INT: Let’s not forget BRUCE DERN.
STEVE: How could we?! Part of why it is fun for me to watch older shows are to see stars in their larval stage(s). Dern really had the goods and that is what made him so effective in a small role. Sure his bread-and-butter was playing creeps and bad guys, but he was a canny screen actor and the camera always seems amused by him.
INT: So was the audience. But let’s put this high falutin’ actor stuff behind us and get to the real stars of this outing…
STEVE: The ZANTIS! Winners of my top five personal scariest kidhood memories! First, they are creepy because they’re bugs! Bugs were and still are Kryptonite to me. When they attacked our intrepid heroes in the hotel they scared the poop out of me!
INT: Especially when that brave yet dumb AFP officer bounded up those stairs, fired a couple of shots, then reappeared screaming and covered with our alien buddies.
STEVE: I still get chills! In fact that whole climactic action sequence still gives me a tingle. It was also tense and exciting due in no small part to the first-rate direction of LEONARD HORN, who had a short but busy directing career. Sadly, he passed on at 48. He really used a lot of speed and cutting to create a satisfying battle, and waterloo for our six-legged friends.
INT: You are touching on one of the real delights of the series for me, which was the constant use of cinematic techniques to tell the story.
STEVE: Well, every show is really a little movie. The bar was set very high right from the pilot, and the show did not look like TV of the day with the usual proscenium arch approach of most shows.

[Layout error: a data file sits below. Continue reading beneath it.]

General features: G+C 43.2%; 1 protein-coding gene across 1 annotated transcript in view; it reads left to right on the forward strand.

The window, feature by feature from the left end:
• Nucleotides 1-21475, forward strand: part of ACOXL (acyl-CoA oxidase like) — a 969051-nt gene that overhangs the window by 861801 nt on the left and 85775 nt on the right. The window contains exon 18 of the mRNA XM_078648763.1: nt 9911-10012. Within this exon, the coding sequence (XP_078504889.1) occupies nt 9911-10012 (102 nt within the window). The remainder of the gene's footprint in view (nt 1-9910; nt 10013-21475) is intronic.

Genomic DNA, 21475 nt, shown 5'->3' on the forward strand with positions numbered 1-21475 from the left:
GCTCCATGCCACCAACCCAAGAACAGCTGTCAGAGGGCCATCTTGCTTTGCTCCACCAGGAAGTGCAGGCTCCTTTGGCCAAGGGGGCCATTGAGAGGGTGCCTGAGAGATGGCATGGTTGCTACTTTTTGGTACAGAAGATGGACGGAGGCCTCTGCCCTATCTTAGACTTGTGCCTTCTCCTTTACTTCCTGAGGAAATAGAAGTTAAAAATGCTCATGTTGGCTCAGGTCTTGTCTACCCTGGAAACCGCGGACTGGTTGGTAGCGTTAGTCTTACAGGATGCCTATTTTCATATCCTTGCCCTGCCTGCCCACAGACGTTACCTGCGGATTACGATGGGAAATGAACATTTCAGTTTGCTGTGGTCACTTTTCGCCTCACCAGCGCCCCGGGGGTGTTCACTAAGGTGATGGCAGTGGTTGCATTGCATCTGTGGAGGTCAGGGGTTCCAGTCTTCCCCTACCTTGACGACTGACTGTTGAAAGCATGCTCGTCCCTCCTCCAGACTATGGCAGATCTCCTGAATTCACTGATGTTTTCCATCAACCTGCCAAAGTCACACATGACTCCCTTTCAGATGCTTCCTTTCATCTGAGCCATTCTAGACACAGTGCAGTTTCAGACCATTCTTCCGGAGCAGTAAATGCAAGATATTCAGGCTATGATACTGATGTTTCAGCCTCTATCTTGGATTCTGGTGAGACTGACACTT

INT: No matter who shot the episode, it was always hip-deep in clever and dramatic compositions and angles…
STEVE: With such great lighting as well. I will always wonder what CONRAD HALL would have done with this show, just for fun, but JOHN NICKOLAUS really stepped up to the plate and did a swell job, I thought.
INT: You’re getting “arty” again. Let’s get back to the ZANTIS. How did you respond to them as a knuckle-biting kid?
STEVE: Six-legged bugs with human features?! They gave me the heebie–jeebies of course. Props to the sound-effects guys too for the Zanti vocal effects. If you don’t mind, I have a question for you.
INT: When did I lose control of this “chat?”
STEVE: Ever notice that the Zantis have facial hair?
INT: Sure. Such a great design, especially with those demonic eyes as well.
STEVE: I wonder if they were meant to have a subtly subversive beatnik sort of quality. Facial hair in the early sixties, especially goatees, were the look beatniks, musicians and artists had; kind of a counter-culture ID badge, if you will.
INT: The Zantis, right out of the spacecraft, were a menace to normal, decent earth society.
STEVE: Clearly these beatniks needed to be exterminated! Once again, TOL taps into societal fears that were a few years down the road before beatniks sort of morphed into hippies.
INT: One of the things I noticed on this viewing was the stop motion Zantis had very little screen time.
STEVE: Too bad, because a few more shots, especially in the climax might have been cool. Time and money probably limited the number of shots, but the PROJECTS UNLIMITED gang deserves a shout out for a job imaginatively done.
INT: When you are right. We’re running out of time so…final thoughts and rating?
STEVE: One of my favorite “monster movies” of all time. Sure the Zantis were small but they were deadly. I did wonder, even as a petrified kid, if they bit their victims to death or stung them? I should have asked JOE STEFANO when I met him years ago.
INT: I can’t believe you didn’t!
STEVE: When you’re right. Anyway, this was a snappy hour of suspense, fear, and action with an interesting moral question as well: What makes humans so good at destroying themselves? Just as interesting a question today as it was nearly a half century ago.
Our Rating: 3 and ½ Zantis